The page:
It has been a wild roller coaster ride in New York State government since Andrew Cuomo took the reigns. Governor Cuomo was saddled with a very tough financial situation and has made some good headway in beginning to get our State back on it's feet again. One thing that everyone agrees upon is that there is still a long way to go. As we search for solutions, one basic concept seems pretty clear. State government is either going to need to do more with less or completely discontinue programs and services that have been offered in the past. The last few months has revealed what some of these changes are to be in the area of Medicaid reimbursement for Long Term Care. Providers are beginning to see what the future will look like.
Medicaid is the system that reimburses facilities for care of patients who essentially have no resources to pay for themselves. It is called the "Payer of last resort". What it has become in the last 20 years is essentially a middle class insurance policy. We see 80% of the care in New York State nursing homes being funded by the Medicaid program. Some New Yorkers have failed to provide for themselves in terms of thinking about who will pay for their long term care if and when they need it. Mr. Cuomo knows that with the increasing numbers of "Baby Boomers" the approach of leaving things the way they are is unsustainable. Something needs to be done and it needs to be done fairly quickly. In terms of the government moving quickly, my experiances have typically taken that to mean about 3 years. The speed at which this is happening is telling me it is truely a crisis. Let me tell my readers what has happened in the last 3 months.
Here is a summary of what the 2012 budget wants to do in health care:
The Executive Budget supports implementing health homes for complex high-cost recipients, investments in primary care and affordable housing, and the continued move to care management for all Medicaid recipients, which is expected to be completed in 2015-16. A cost neutral package of new initiatives is also proposed through the MRT to make critical investments in health care delivery, including funding for increased payments to essential community providers, tobacco cessation efforts and maternal child health initiatives. These investments are balanced by savings resulting from improvements in benefits design, more appropriate treatment outcomes and compliance with Federal law that requires that legally-responsible relatives, living in the same household as a Medicaid applicant, have their income and resources counted in determining Medicaid eligibility. [emphasis added]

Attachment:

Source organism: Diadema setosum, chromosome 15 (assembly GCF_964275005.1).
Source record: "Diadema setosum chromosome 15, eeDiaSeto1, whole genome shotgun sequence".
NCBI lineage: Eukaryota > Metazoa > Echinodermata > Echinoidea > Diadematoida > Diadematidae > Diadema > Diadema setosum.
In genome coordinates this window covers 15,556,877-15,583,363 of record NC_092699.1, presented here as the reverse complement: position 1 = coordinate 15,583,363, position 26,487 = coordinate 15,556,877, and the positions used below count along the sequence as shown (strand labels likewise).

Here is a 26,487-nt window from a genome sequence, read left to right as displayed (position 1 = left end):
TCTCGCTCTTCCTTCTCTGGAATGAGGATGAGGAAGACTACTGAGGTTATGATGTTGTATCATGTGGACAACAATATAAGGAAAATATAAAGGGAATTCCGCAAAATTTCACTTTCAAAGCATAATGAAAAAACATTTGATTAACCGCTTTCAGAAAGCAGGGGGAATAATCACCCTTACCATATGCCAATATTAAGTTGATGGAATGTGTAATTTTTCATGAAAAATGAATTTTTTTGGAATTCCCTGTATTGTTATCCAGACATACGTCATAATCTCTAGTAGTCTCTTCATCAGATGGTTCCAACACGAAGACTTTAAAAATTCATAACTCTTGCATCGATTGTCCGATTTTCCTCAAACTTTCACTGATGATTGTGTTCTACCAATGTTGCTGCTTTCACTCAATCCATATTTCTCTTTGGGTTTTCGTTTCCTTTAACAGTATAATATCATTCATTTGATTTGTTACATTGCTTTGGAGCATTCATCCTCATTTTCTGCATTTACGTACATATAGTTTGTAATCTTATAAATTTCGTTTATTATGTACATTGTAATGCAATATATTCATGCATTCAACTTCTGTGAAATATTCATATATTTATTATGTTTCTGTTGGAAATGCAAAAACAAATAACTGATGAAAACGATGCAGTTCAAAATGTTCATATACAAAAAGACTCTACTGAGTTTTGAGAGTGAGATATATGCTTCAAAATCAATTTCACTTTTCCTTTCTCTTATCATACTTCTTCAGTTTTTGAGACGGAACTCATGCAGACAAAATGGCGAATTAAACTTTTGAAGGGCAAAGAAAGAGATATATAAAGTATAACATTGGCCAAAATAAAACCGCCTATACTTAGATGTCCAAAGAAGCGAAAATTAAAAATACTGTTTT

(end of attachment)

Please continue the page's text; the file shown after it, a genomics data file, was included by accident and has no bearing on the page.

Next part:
In plain english, Long term care providers are seeing the following:
1. Proposal to eliminate the concept of Spousal refusal where under certian circumstances a spouse was able to disavow financial responsibility for an institutionalized partner.
2. A new concept of Health Homes which has yet to be revealed in detail. The idea is to take some patients who may otherwise live in nursing homes and place them into health homes.
3. A new pricing system where facilities are paid the same rate for patients similar to the Medicare system. Right now, if the same patient were to be cared for at Maplewood, St. Anns and Monroe Community Hospital, the state would pay 3 different prices for care in those facilities. Under a pricing system, the rate for the care would be the same from one facility to the next.
4. Slimming down of the state government administration of services and the movement toward more efficient contracted services. In the big picture it includes managed care.
There will definitely be more information that will follow and we will stay on top of it here at Maplewood. It should be an interesting couple of years ahead.